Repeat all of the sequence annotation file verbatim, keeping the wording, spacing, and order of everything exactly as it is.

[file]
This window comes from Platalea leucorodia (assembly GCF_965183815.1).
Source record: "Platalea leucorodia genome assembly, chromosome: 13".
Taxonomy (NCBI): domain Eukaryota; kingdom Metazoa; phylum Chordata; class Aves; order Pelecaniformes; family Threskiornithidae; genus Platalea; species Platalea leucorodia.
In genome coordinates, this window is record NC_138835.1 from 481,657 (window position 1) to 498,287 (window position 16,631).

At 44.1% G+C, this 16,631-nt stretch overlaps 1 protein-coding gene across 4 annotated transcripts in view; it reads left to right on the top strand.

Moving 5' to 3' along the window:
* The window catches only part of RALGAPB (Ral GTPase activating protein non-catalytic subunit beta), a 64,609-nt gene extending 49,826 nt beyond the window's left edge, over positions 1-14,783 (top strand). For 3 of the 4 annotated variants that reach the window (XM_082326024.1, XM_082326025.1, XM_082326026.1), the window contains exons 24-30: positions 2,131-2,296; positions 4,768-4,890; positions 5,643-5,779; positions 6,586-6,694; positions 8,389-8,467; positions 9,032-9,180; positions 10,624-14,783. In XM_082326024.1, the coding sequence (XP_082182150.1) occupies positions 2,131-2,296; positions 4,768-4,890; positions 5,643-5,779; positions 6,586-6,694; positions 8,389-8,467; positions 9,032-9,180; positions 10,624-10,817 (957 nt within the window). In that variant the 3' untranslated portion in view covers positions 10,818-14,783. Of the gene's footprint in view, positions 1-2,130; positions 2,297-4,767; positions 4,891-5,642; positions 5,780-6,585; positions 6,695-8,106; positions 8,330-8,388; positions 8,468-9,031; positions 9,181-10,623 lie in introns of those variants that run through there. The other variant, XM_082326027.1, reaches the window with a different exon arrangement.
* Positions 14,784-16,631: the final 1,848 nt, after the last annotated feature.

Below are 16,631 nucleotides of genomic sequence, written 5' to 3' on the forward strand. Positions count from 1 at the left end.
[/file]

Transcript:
This window comes from Platalea leucorodia (assembly GCF_965183815.1).
Source record: "Platalea leucorodia genome assembly, chromosome: 13".
Taxonomy (NCBI): domain Eukaryota; kingdom Metazoa; phylum Chordata; class Aves; order Pelecaniformes; family Threskiornithidae; genus Platalea; species Platalea leucorodia.
In genome coordinates, this window is record NC_138835.1 from 481,657 (window position 1) to 498,287 (window position 16,631).

At 44.1% G+C, this 16,631-nt stretch overlaps 1 protein-coding gene across 4 annotated transcripts in view; it reads left to right on the top strand.

Moving 5' to 3' along the window:
* The window catches only part of RALGAPB (Ral GTPase activating protein non-catalytic subunit beta), a 64,609-nt gene extending 49,826 nt beyond the window's left edge, over positions 1-14,783 (top strand). For 3 of the 4 annotated variants that reach the window (XM_082326024.1, XM_082326025.1, XM_082326026.1), the window contains exons 24-30: positions 2,131-2,296; positions 4,768-4,890; positions 5,643-5,779; positions 6,586-6,694; positions 8,389-8,467; positions 9,032-9,180; positions 10,624-14,783. In XM_082326024.1, the coding sequence (XP_082182150.1) occupies positions 2,131-2,296; positions 4,768-4,890; positions 5,643-5,779; positions 6,586-6,694; positions 8,389-8,467; positions 9,032-9,180; positions 10,624-10,817 (957 nt within the window). In that variant the 3' untranslated portion in view covers positions 10,818-14,783. Of the gene's footprint in view, positions 1-2,130; positions 2,297-4,767; positions 4,891-5,642; positions 5,780-6,585; positions 6,695-8,106; positions 8,330-8,388; positions 8,468-9,031; positions 9,181-10,623 lie in introns of those variants that run through there. The other variant, XM_082326027.1, reaches the window with a different exon arrangement.
* Positions 14,784-16,631: the final 1,848 nt, after the last annotated feature.

Below are 16,631 nucleotides of genomic sequence, written 5' to 3' on the forward strand. Positions count from 1 at the left end.